A part of the nursery is taken by our extensive Maple collection, consisting of almost all hardy species and a wide range of cultivars. We call this collection our ‘Aceretum’; it is very interesting during May and June, when the young leaves develop and in the autumn when the flaming colours make a wonderful display. We have expanded this collection into a new part of our nursery along with our collections of the genera Buxus, Pieris and Lonicera. The collection is larger and more interesting than ever before with well over 1000 different maples. We think that a visit to our nursery is worthwhile. (no boots necessary).

Dutch plant collections

On our nursery several of the Dutch Plant Collections can be visited. These Dutch Plant Collections are an initiative of the Royal Boskoop Horticultural Society (for more information see the website of the NPC. The Dutch Plant Collections on our nursery are: Acer ( the Aceretum, described above), Hydrangea, Buxus, Camellia, climbing Lonicera, Pieris, Enkianthus, Ilex, Abelia, Sarcococca, Osmanthus and Japanese Azalea. The collections are open to visitors free of charge during business-hours. A complete inventory of the collection is available and also updated when necessary on the Internet, it can be found at this page.


The Dutch Plant Collection of Acer is very large and has well over 1000 different species and cultivars. Very likely this is the largest collection of maples in the world at one location. The collection started in the 1960’s and about 1970 the name Aceretum was invented. De starting point for the collection was the extremely large specimen of Acer shirasawanum ‘Aureum’, then still known as Acer japonicum ‘Aureum’. This colossal plant is still the centerpiece of the collection and is now about 140 to 150 years old. This plant really shows its age by not growing anymore. Nobody knows how old this plant can get. The first plants of the collection were planted out in 1970 and already a few years later there were over 100 different planted. The interest in the species also grew and over the years many more were added to the collection. The Aceretum was planted as an arboretum and many paths were laid out. It now takes about 1 hectare. Now, 30 years after the start, many plants came to full maturity and the Aceretum now really breaths an oriental athmosphere. Some of the more notable specimens include Acer griseum, Acer buergerianum ‘Mistuba kaede’, Acer distylum, Acer pectinatum forrestii and many cultivars of Acer palmatum. Also many sometimes extremely rare species are present, such as Acer pentapomicum, Acer caesium, Acer pentaphyllum and Acer sterculiaceum ssp. thomsonii. In the course of the years many societies and other organisations visited the Aceretum. The high point in this was the visit by the International Dendrologicy Society in 1995 on the occasion of the Acer Symposium held that year in Wageningen and Boskoop. Many well-known dendrologists of the world were present at that occasion. The Aceretum is divided into two parts, the ‘Old’ Aceretum is the original part. The ‘New’ Aceretum was started in 1990 because the old part was totally full. In the new part also the collection Japanese Azalea was planted, a winning combination as it turned out. Also a long border with mostly German Rhododendron cultivars is planted here. This new part has been completely renovated in the winter 2004-2005. The entire list is here.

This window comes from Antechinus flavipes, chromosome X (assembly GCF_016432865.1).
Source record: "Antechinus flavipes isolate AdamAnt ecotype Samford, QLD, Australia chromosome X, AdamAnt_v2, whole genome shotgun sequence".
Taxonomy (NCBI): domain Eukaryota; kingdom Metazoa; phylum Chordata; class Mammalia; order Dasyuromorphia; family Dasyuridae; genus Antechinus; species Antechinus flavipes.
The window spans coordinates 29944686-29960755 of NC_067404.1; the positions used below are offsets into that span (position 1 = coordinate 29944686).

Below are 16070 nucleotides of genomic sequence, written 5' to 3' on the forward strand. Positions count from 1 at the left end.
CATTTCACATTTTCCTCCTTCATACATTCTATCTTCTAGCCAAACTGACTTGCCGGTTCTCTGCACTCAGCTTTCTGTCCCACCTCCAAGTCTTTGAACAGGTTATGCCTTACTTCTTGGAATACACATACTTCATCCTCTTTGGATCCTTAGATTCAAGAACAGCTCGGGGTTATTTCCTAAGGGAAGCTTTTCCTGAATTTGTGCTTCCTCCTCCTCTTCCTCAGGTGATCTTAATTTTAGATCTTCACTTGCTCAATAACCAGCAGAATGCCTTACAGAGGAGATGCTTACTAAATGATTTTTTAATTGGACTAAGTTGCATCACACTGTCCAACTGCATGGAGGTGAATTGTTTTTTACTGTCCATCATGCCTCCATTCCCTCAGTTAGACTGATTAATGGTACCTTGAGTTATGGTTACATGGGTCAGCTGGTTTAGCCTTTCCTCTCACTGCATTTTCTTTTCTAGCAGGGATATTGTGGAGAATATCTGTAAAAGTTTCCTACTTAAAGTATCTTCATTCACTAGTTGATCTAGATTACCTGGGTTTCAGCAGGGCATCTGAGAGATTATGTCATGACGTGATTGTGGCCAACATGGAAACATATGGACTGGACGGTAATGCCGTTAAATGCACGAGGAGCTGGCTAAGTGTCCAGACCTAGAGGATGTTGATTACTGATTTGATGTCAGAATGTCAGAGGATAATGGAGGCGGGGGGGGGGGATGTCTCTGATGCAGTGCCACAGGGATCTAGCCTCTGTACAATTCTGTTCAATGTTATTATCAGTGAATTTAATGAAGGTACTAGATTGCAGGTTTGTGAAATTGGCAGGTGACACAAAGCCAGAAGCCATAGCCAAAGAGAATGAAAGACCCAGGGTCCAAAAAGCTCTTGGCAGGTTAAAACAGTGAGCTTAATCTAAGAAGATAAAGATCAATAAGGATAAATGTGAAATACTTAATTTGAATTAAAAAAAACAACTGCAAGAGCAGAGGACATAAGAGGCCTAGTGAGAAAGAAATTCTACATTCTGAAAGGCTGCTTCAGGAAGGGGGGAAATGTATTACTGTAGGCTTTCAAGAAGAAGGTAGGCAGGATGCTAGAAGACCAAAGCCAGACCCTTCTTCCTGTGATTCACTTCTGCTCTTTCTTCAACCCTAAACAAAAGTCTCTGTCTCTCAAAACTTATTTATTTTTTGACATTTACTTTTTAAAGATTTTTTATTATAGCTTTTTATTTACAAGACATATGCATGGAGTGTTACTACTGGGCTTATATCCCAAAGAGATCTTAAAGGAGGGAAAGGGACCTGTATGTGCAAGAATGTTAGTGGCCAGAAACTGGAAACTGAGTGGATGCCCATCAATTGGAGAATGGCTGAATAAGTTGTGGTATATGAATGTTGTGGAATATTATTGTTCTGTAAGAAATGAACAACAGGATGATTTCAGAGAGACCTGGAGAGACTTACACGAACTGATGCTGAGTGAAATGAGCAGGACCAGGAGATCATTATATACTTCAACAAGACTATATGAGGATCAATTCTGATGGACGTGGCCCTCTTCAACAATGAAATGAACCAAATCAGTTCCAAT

Japanese azaleas